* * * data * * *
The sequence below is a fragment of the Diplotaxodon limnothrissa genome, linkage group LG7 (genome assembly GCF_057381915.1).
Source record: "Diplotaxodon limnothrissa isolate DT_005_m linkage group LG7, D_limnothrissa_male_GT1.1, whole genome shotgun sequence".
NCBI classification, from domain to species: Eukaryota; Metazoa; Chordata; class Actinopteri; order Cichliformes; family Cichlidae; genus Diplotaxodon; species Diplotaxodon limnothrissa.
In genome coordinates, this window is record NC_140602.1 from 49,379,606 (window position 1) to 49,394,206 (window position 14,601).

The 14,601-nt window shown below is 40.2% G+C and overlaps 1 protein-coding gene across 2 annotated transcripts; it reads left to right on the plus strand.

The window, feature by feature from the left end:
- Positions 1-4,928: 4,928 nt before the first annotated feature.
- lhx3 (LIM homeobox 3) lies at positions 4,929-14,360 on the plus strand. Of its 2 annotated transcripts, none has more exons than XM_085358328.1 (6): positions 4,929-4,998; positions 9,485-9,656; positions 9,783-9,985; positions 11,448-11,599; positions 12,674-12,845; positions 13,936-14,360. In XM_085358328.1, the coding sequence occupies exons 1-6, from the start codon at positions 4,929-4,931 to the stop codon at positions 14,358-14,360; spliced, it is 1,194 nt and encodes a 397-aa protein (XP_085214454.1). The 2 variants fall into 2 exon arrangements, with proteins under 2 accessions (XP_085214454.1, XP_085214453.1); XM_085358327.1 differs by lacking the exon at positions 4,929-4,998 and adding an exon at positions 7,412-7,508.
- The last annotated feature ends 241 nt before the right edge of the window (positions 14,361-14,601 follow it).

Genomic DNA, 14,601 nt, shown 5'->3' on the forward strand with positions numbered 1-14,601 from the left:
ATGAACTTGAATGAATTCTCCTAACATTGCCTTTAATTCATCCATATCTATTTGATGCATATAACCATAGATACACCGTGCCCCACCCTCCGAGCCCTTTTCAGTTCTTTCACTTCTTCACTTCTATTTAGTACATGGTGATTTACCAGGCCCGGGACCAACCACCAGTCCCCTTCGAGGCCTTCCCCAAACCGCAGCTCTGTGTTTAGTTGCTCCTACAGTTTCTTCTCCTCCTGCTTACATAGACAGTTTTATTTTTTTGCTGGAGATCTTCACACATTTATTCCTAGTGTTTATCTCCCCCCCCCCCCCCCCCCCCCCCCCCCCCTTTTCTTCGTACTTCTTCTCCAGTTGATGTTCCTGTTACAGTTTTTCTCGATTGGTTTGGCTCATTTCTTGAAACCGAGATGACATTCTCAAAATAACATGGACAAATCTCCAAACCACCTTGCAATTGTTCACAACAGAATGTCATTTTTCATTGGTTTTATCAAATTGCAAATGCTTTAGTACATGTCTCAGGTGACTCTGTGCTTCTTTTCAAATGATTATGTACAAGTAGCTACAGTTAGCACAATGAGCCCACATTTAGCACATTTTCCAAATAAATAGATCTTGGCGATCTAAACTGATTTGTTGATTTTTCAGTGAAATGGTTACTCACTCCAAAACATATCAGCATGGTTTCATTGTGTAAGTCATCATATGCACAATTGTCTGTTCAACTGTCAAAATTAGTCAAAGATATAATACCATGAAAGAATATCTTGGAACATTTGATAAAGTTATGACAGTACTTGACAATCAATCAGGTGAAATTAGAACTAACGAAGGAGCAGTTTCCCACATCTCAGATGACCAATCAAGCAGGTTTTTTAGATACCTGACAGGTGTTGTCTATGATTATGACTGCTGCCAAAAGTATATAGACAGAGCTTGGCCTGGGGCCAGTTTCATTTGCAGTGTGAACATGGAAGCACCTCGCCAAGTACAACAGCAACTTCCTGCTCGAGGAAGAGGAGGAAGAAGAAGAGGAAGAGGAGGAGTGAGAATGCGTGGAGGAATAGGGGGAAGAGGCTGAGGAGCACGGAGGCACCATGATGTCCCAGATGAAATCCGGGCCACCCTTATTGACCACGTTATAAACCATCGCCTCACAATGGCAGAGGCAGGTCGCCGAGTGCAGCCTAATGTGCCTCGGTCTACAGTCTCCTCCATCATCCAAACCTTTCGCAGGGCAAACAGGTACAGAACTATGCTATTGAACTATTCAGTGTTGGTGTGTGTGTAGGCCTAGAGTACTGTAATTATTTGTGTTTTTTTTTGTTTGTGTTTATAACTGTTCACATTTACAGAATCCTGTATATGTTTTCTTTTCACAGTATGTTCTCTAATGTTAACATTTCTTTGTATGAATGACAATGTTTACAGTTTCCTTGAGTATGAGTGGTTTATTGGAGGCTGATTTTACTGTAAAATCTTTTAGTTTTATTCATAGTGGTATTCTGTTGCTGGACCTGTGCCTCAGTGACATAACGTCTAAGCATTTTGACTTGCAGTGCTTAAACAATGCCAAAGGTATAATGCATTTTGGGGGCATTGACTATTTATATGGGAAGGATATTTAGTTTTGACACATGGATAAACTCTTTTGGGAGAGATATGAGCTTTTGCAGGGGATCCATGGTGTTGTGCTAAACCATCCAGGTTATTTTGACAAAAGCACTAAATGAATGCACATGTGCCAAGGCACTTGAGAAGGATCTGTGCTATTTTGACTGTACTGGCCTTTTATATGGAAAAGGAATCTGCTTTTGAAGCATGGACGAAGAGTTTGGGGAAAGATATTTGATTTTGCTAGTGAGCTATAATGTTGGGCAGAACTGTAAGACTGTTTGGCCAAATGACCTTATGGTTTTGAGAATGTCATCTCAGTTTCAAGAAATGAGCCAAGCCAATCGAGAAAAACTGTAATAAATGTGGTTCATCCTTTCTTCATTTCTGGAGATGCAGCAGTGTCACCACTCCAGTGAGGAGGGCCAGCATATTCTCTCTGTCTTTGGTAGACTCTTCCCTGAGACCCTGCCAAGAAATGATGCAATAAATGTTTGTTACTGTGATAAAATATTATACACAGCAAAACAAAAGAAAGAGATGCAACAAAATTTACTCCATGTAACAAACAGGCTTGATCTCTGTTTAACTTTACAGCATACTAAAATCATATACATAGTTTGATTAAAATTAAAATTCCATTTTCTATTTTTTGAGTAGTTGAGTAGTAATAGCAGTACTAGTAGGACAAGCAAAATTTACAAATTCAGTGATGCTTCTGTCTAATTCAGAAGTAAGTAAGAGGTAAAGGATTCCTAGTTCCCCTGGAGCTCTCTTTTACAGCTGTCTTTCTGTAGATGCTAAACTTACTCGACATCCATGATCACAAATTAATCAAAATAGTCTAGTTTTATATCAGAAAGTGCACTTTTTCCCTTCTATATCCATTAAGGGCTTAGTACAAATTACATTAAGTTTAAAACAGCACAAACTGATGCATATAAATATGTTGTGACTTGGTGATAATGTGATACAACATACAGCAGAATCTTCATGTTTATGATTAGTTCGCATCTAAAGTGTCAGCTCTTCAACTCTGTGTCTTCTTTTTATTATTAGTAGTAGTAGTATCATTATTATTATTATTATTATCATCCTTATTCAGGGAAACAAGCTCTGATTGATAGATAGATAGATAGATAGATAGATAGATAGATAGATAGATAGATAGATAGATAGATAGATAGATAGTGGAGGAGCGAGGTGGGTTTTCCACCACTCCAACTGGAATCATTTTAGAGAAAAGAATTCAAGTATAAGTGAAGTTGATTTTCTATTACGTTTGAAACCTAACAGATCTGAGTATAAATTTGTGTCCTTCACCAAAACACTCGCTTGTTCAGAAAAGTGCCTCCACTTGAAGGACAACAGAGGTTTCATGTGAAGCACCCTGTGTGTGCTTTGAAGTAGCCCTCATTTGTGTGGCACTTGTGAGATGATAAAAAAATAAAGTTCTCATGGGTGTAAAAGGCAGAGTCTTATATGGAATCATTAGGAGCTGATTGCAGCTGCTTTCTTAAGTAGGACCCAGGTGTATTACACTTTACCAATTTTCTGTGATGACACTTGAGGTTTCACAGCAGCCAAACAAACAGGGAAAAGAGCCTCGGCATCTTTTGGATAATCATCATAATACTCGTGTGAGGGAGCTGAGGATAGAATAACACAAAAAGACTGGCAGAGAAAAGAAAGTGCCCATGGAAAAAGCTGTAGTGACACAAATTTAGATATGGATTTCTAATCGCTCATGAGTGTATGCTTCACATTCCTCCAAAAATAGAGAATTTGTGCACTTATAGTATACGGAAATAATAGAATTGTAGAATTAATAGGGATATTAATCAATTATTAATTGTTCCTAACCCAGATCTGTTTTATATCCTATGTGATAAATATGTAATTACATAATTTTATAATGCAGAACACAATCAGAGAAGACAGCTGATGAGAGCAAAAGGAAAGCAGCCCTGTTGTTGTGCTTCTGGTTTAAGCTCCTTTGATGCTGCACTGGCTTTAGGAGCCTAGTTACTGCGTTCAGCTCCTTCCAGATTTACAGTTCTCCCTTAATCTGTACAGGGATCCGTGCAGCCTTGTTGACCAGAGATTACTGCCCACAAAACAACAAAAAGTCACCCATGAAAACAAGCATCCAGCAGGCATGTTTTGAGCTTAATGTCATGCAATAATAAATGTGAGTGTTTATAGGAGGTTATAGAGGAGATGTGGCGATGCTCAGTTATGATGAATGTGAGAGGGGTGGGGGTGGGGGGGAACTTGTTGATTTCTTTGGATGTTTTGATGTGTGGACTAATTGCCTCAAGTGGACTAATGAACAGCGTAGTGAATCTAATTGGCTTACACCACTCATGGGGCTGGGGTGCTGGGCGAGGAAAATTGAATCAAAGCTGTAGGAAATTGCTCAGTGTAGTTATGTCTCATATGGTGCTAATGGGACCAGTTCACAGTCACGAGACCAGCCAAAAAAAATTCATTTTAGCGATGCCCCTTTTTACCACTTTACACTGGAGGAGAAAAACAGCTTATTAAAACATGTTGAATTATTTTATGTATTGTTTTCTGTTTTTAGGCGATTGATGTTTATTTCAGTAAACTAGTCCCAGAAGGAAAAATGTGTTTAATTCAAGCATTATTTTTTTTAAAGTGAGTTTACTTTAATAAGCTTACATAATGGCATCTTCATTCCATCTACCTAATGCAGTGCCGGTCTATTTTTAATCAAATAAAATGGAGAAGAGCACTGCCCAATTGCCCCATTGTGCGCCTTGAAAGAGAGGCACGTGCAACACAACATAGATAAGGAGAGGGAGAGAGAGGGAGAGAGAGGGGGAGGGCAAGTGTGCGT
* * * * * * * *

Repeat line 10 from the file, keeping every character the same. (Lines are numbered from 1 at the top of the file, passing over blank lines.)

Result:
Genomic DNA, 14,601 nt, shown 5'->3' on the forward strand with positions numbered 1-14,601 from the left: